- Associated Press - Friday, June 26, 2015

PROVIDENCE, R.I. (AP) - Rhode Island’s legislative session began in January with a new governor and General Assembly leaders who were focused on creating jobs and reviving the economy.

Six months later, the regular session abruptly ended Thursday with the fate of dozens of bills still undecided.

But House Speaker Nicholas Mattiello said those proposals weren’t substantial. He said it’s the budget that was the most consequential bill approved this session.

The budget includes Gov. Gina Raimondo’s “jobs plan” with new initiatives and tax credits to spur job growth, as well as Mattiello’s top priority of exempting Social Security from the state income tax.

It also includes funding for Senate President Teresa Paiva Weed’s longstanding priority of offering full-day kindergarten in every community. The budget further helps businesses by eliminating the sales tax on energy for commercial users and lowering the annual minimum corporate tax.

“It is going to have a significant impact on the economy and it’s going to move us in the right direction,” Mattiello said late Thursday, after the session ended.



Raimondo said that for her, the passage of her jobs plan was the session’s biggest highlight.

“It’s a budget that’s going to begin a turnaround of Rhode Island, now we just have to keep going,” Raimondo said Thursday.

Raimondo was disappointed, though, that her proposal to toll large commercial trucks to fund bridge repairs didn’t advance in the House.

Mattiello said the House wasn’t ready, so he’s calling for a special session in the fall to consider the toll proposal or a modified plan.



This session, both chambers and the governor endorsed raising the state’s minimum hourly rate from $9 to $9.60 on Jan. 1. About 51,000 Rhode Island workers will earn more, according to Raimondo’s office.

In the final week, the legislature agreed to raise the hourly minimum wage for tipped workers by 50 cents in 2016 and in 2017, to $3.89, and to ban job discrimination based on pregnancy or childbirth.



Lawmakers changed the campaign finance system after ex-House Speaker Gordon Fox pleaded guilty to exploiting weaknesses in it.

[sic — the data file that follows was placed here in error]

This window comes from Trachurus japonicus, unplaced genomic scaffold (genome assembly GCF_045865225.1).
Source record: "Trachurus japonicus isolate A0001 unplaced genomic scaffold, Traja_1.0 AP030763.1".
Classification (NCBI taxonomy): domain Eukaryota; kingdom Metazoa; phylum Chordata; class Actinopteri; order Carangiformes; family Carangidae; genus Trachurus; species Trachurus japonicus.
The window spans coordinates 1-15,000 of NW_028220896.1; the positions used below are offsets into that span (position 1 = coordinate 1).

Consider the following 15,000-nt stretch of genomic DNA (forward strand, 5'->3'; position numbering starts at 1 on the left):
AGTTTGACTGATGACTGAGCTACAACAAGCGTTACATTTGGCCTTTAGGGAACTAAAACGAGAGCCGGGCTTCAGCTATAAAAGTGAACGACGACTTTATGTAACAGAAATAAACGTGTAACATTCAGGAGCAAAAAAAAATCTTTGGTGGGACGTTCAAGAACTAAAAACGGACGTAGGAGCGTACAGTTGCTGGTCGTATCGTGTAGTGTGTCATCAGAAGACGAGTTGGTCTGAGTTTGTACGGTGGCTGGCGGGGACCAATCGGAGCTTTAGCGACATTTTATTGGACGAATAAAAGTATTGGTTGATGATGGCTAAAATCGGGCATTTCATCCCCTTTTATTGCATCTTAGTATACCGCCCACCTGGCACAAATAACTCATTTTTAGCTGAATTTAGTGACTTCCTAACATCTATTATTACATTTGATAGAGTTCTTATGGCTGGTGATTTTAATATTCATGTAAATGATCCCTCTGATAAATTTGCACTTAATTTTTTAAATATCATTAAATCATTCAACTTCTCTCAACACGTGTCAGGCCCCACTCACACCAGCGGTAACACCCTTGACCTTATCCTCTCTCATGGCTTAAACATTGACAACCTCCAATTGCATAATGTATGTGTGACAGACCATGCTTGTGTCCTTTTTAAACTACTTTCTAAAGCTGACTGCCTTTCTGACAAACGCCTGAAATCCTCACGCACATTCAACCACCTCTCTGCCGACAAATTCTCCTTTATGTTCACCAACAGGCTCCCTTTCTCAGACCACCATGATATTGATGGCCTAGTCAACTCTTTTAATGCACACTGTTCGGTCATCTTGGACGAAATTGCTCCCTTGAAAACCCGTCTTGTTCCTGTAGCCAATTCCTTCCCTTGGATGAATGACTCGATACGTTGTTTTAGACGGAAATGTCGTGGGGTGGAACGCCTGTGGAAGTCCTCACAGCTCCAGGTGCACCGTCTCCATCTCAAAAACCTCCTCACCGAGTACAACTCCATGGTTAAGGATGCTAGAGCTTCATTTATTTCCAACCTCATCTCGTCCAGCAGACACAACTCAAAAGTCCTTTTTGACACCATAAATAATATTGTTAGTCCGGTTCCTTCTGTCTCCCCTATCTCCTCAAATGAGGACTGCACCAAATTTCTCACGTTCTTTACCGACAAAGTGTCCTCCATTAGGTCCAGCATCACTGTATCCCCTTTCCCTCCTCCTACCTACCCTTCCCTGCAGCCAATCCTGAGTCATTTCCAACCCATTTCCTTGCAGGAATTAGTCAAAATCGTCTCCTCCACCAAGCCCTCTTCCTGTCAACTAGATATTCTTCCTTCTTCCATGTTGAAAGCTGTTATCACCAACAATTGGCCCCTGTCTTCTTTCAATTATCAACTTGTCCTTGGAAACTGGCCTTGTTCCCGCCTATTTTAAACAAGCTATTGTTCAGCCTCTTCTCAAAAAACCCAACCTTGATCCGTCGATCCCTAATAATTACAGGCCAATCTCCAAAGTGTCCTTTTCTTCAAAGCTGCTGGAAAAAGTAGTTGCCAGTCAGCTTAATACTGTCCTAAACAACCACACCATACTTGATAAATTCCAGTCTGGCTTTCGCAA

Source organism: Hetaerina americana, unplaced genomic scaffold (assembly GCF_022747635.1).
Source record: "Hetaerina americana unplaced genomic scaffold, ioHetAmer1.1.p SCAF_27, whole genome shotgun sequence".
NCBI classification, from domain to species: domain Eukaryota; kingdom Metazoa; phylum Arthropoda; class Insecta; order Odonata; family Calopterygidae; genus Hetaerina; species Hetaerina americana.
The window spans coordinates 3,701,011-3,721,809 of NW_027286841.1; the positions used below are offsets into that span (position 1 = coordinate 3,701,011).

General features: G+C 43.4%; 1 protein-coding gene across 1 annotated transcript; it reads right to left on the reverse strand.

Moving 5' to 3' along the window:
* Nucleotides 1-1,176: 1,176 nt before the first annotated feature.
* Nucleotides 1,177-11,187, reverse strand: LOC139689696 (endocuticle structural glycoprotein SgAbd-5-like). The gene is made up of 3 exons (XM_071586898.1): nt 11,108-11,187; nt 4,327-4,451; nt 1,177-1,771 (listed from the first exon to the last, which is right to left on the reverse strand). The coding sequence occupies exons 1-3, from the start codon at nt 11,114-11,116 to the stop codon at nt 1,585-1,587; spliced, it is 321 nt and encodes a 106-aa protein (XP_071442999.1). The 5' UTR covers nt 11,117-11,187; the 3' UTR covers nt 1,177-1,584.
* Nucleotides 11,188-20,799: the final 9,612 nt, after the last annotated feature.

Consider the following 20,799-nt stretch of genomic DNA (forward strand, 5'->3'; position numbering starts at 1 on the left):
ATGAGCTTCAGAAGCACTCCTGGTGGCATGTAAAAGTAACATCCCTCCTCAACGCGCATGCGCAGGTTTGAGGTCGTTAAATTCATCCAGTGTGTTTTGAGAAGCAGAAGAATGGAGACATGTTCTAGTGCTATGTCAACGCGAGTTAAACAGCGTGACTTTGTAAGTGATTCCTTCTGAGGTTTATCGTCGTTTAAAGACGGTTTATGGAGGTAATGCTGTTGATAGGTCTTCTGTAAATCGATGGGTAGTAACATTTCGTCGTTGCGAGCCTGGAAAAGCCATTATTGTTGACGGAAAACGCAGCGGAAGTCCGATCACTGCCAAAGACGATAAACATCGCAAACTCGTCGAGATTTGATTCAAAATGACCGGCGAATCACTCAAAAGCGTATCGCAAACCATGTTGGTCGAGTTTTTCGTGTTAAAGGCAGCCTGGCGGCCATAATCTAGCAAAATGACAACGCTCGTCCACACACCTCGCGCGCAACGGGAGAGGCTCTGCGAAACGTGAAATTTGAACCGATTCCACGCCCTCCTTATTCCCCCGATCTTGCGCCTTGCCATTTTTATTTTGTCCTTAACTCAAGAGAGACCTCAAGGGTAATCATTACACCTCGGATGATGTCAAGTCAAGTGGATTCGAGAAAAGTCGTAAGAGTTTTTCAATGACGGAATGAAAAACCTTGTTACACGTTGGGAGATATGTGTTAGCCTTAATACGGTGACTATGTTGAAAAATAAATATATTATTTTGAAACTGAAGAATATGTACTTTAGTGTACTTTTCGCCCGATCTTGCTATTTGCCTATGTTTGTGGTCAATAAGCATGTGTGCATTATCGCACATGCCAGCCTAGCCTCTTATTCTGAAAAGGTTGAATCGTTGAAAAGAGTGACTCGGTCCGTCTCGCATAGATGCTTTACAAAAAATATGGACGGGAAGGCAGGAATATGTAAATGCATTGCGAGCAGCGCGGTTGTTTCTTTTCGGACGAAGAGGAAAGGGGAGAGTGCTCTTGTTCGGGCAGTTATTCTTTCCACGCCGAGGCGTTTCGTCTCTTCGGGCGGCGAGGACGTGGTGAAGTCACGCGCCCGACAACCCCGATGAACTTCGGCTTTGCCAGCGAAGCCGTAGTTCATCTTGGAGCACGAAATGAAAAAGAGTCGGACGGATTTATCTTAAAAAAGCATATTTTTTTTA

Candidates and political action committees will now be required to create separate bank accounts for campaign funds and file statements for those accounts with the elections board.

Candidates also will be prohibited from serving as their own campaign treasurers if their accounts reach or expend $10,000 or more annually.



- A proposal to give priority to homeless veterans for public housing assistance.

- Stiffer penalties for convicted murderers.

- A bill to designate the American burying beetle as Rhode Island’s official state insect.

- Lawmakers are sending a bill to the governor to require the state’s public schools that house sixth graders through high school students to keep on their premises kits to treat people who overdose on heroin, prescription painkillers or other opioids.

- A proposal bill aimed at combatting identity theft.



- Bills passed in both chambers to restrict new and existing charter schools to protect public schools, but they didn’t match and won’t advance.

- Another bill to mandate overtime pay for Rhode Island firefighters died after municipal leaders vocally opposed it.

- Mattiello wanted to legalize growing hemp in Rhode Island, to create a new industry and create jobs. The Senate didn’t endorse it.

- Paiva Weed wanted to tie new state aid for public colleges to the schools’ performance, but she couldn’t get House backing for that.

- Mattiello said he thought a bill to require that egg-laying hens be given more room in their cages was a good idea. The Senate wouldn’t pass it.

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